This recipe is safe for Coumadin (warfarin) users.
Avoid this recipe if you are lactose intolerant.
This is a low sodium recipe.
GERD / Acid Reflux
No specific GERD triggers.
This recipe is safe for those who are sensitive to gluten.
"Many so-called aphrodisiac recipes are basically wholesome ingredients prepared in a tasty way. The receptivity to romance probably comes from the general sense of relaxation and well-being good food induces."
-Harry E. Wedeck, Author, "The Dictionary of Pagan Religions"
Simple dishes are the best. Pair this roasted acorn squash with a roasted salmon dish like the Salmon with Caper Mayonnaise and you have the nearly perfect meal.
Butter is so wonderful. It is such a simple thing – fresh cream is churned, breaking up the fat globules that are normally suspended in water until the fat binds together trapping the water.
Butter in the U.S. must be at least 80% butter fat, with the remainder made up of water and milk solids. The quality of butter is rated by the USDA based on flavor, aroma, quality of cream, texture and then given the “Grade Shield” – either AA, A or B. Quality butters start with the best cream and you should look for only Grade AA butter.
There are now a number of butters in the market. Familiar butter like Land o’ Lakes is certainly very good quality and is very consistent. Both European and European style butters are now available in U.S. markets. These contain a higher percentage of butterfat (at least 82% but as high as 86% - 88%). This, combined with specialty cultures and churning methods, produces a smooth creamy, rich product.
While I have found the flavor of European butters to be excellent in sauces, using them is not critical. The recipes where using higher fat butters are more important are in baking, where the higher butterfat content makes better quality baked goods.
All of the recipes in this book, and recipes in general, call for unsalted butter. The amount of sodium in salted butter is minimal (a tablespoon has about 115 mg of sodium). There is, however, a variation in the amount of salt added by different dairies, so using unsalted butter lends reliability to your recipes. This is especially true in baking where it is important to control the amount of salt, since subtle changes in ingredients can make a major difference in the final product.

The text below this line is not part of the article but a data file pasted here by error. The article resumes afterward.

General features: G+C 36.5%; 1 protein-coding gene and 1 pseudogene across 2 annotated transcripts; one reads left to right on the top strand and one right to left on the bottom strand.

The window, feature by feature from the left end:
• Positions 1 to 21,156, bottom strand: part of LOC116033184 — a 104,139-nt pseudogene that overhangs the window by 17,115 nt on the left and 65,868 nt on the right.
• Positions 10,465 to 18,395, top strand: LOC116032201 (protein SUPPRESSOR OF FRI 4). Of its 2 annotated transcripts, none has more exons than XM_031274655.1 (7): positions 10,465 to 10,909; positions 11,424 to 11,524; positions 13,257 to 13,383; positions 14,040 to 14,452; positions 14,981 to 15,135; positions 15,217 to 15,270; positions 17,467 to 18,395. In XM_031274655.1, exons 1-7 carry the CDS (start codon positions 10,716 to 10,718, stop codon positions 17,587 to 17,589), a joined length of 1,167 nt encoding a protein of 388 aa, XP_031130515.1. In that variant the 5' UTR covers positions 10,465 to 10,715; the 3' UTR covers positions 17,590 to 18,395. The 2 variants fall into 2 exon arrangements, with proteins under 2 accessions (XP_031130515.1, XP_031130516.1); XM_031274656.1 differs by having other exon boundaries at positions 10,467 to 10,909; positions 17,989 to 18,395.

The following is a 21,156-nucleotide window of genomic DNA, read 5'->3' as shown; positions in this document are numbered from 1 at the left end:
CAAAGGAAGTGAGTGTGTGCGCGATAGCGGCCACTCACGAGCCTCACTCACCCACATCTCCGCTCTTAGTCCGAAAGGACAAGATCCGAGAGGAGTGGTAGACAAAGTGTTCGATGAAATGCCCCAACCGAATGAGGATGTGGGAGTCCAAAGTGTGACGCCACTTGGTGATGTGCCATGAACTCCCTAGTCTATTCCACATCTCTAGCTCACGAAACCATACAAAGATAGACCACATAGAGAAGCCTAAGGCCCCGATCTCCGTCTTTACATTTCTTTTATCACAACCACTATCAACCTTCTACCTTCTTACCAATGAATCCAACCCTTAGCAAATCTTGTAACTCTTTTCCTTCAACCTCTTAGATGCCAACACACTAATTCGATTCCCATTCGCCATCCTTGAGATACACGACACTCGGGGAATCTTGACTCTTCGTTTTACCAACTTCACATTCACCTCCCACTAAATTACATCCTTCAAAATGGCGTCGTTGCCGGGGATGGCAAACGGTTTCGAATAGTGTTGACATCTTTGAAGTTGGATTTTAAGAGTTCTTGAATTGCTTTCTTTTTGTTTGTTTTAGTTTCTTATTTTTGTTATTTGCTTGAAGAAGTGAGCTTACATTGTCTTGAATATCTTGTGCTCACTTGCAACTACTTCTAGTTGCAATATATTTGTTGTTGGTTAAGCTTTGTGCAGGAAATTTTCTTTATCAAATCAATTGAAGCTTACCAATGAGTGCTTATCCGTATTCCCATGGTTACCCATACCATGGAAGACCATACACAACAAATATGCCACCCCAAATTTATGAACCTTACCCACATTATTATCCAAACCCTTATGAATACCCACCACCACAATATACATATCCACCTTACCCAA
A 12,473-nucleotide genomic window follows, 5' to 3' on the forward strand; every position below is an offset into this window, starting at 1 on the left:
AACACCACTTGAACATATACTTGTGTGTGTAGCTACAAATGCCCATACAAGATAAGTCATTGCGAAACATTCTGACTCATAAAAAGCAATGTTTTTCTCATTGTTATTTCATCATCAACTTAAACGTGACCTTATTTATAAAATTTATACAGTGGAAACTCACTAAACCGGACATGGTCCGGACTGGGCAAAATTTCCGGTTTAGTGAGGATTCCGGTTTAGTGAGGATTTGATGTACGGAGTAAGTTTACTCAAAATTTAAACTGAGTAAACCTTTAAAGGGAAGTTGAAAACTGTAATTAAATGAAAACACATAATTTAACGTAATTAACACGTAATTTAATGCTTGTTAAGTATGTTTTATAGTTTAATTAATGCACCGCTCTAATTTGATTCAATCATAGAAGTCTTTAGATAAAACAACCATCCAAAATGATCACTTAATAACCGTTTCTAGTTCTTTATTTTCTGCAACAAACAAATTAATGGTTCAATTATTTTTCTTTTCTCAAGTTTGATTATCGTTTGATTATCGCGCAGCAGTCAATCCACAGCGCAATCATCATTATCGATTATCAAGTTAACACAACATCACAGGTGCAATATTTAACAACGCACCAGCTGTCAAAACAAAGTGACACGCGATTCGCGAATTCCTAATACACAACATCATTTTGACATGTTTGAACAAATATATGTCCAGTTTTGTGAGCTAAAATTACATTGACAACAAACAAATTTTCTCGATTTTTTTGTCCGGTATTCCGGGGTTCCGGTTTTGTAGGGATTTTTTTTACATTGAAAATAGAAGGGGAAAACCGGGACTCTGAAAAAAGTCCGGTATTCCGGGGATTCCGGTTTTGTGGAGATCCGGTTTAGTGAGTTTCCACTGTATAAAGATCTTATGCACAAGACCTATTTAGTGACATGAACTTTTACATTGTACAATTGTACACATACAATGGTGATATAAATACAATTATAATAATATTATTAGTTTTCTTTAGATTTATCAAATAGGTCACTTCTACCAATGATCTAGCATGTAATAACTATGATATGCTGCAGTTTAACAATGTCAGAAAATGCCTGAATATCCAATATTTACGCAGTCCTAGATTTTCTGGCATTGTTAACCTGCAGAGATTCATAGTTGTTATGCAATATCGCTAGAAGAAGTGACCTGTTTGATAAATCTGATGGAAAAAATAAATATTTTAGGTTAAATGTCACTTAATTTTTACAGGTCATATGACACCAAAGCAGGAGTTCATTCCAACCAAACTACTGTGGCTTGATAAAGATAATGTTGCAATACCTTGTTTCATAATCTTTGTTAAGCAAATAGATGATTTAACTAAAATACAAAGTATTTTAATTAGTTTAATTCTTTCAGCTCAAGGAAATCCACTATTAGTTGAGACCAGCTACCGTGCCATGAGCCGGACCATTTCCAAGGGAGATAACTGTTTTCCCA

In short, I don’t have any salted butter in my fridge. Because I use butter sparingly in small amounts as a flavor enhancer, I do try to buy the highest quality European style butter.
1 tsp. unsalted butter = 36 calories, 4g fat, 2.5g sat fat, 1g mono fat, 0g protein, 0g carbohydrates, 0mg sodium, 11mg cholesterol
Servings = 4 | Serving size =1/2 squash
Cooking Time = 30 Minutes
This recipe can be multiplied by 2,3,4.
The leftovers make a good ingredient in tossed salads.
|1||acorn squash (about 1 pound)|
|2 tsp||brown sugar|
Preheat oven to 400°F.
Halve the squash lengthwise. Scoop out the seeds and discard them. Make shallow cuts in a grid pattern along the inside of the squash.
Place 1/2 tsp. butter and 1/2 tsp. brown sugar in the cavity of each squash.
Set the squash in the preheated oven and reduce the heat to 350°F. Roast for approximately 30 minutes. Using a spoon occasionally baste the top and inside of the squash with the sugar/butter mixture.
Remove and serve after allowing to cool for about 5 minutes.
Serving size = 1/2 squash
Servings = 4
Amount Per Serving
|Calories 56||Calories from Fat 10|
|% Daily Value|
|Total Fat 3g||4%|
|Saturated Fat 1g||5%|
|Monounsaturated Fat 1g|
|Trans Fat 0g|
|Total Carbohydrates 13g||4%|
|Dietary Fiber 2g||7%|
|Vitamin A 9%||Vitamin C 20%|
|Calcium 4%||Iron 5%|
|Vitamin K 0 mcg||Potassium 378 mg|
|Magnesium 35 mg|